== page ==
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He's quiet.

He's soft spoken.

And there's an everpresent aura of peace around him. Yet, at the same time, there's also a dynamic explosion, a creative combustion of sorts, whirling within Archie Jordan at all times.

It's raw energy.

It's musical fuel.

And when he lights the fires of his mind with it, this multi-talented individual knows he is feeling the fulfillment of a music career that he claims, "is exactly what I've always wanted to do, since I was a little boy."

As a matter of fact, Archie had already started plinkin' on a plastic guitar by the time he'd reached the age of three. "Then, I saw the guy on the Lawrence Welk Show," he explains, "and started getting interested in the accordian, which I played for about four years."

The family relocated to Sumter, South Carolina after Archie completed the fifth grade. By then, he was strummin' on a real guitar, which his parents had given him for Christmas. But the real crux of his career probably started taking shape the year after he turned twelve...when he formed his own band, which turned out to be called The Cobras...and the next thing he knew, the group was working every school dance, talent show, benefit, and private party within ear shot. "We played for something nearly every weekend," Archie recalls, "and my Mother ended up being our manager, because we were too young to drive!"

This went on through the ninth grade in high school...where he also learned to play the clarinet...and after that, the family relocated to Aiken, South Carolina. So, Archie had to drum up a new band, which turned out to be called The Intruders and when recording artist Arthur Conley asked them to back him at a concert, Archie laughingly admits, "We got paid very little, but I still thought for sure we'd really made it!"

Archie attended the University of South Carolina (Aiken Branch) for one year...then spent the summer touring with a well-known act, The Tams...and returned to school in the fall. But this time on the main campus in Columbia, where he also changed his major from business to music. "I had it rough at first," he explains, "because I'd only studied one year of piano, and most of my teacher's students were studying to be concert pianists, so you can imagine how I felt about playing my little simple pieces!"

College days gave Archie the additional opportunity of playing viola with two well as studying composition and arranging...until he eventually graduated into the real world of music as a producer and writer with Bang Records in Atlanta.

In 1975, a move to Music City was inevitable. He signed as a writer with Chess Music, and two years later Archie Jordan was to have his first single (co-written with Hal David) titled It Was Almost Like A Song. In turn, it also happened to be his first hit, and his first song recorded by a major artist.

After six years... and some major hits... including What A Difference You've Made In My Life, Let's Take The Long Way Around The World (co-written with Naomi Martin) and It's All I Can Do (co-written with Richard Leigh), Archie moved from Chess and was signed as an exclusive writer for Tree International. In the mid-eighties, Archie signed with Lorenz Creative Services. During the early nineties, he wrote for BMG, where he turned out the hits Turn That Radio On (co-writer Paul Davis) for Ronnie Milsap and Love Is Strong for Paul Overstreet (co-writer). In the mid-nineties, Archie signed a contract with Major Bob Music, owned by Bob Doyle who discovered and manages Garth Brooks.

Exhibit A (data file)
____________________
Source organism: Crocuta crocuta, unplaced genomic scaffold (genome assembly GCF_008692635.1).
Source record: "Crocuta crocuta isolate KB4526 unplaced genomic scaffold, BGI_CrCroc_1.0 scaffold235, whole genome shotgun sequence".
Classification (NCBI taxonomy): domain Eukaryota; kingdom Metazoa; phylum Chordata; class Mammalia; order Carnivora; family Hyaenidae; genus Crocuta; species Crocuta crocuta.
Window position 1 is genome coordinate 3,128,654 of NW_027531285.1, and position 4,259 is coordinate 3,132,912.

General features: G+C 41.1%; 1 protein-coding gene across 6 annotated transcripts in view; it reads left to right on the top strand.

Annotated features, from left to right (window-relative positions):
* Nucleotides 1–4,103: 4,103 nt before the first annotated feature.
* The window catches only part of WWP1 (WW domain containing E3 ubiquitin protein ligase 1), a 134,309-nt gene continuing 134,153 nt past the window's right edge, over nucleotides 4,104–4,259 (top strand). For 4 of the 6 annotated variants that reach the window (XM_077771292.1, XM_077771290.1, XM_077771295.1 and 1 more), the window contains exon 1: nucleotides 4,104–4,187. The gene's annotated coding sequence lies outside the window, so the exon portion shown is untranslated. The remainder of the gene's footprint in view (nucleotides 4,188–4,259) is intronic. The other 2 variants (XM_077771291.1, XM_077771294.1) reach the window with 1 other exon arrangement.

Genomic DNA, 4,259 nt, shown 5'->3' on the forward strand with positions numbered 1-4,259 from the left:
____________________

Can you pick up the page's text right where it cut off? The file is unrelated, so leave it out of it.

Currently, Archie writes for his own publishing company, Archie Jordan Music, Inc.

Obviously an honor student in today’s class of songwriters, Archie has also made his mark as a producer... cutting two Grammy Award winning Contemporary Christian albums on B.J. Thomas entitled: Happy Man and You Gave Me Love.

With Hal David, he produced an album on Orsa Lia with the single I Never Said I Love You, which reached number one on Billboard’s Adult Contemporary Chart. Archie also arranged this album, along with other arrangements for Barbara Mandrell, B.J. Thomas, Kenny Rogers, Kathy Mattea, Gary Morris and many other artists.

Archie has also spent time in Hollywood working on film and television music. It Was Almost Like A Song was heard in "The Bridges of Madison County." He and lyricist Larry Bastian wrote the theme song for the Dukes of Hazzard TV special, "Reunion In Hazzard." He also worked on the music score for a new animation television pilot about Nashville.

Since 2001, Archie has been living on the old family farm in Perkins, Ga., where he still continues to write and record. Most of 2003 and the first quarter of 2004, Archie wrote and produced his own third CD: "Songs From The Sower," (based on the words of Michael Guido), which was released Easter 2004. In addition, he is doing quite a bit of performing as well as conducting songwriting workshops.

At this point in Archie’s life, he is very aware that his talent and success have all been a gift from God. Archie has had his share of “valleys” in his life. But he has found that in these valleys is where God molds and prepares you. Now each day, Archie wakes up to serve the Lord with the gifts God has given Him.

With his music.

With his songs.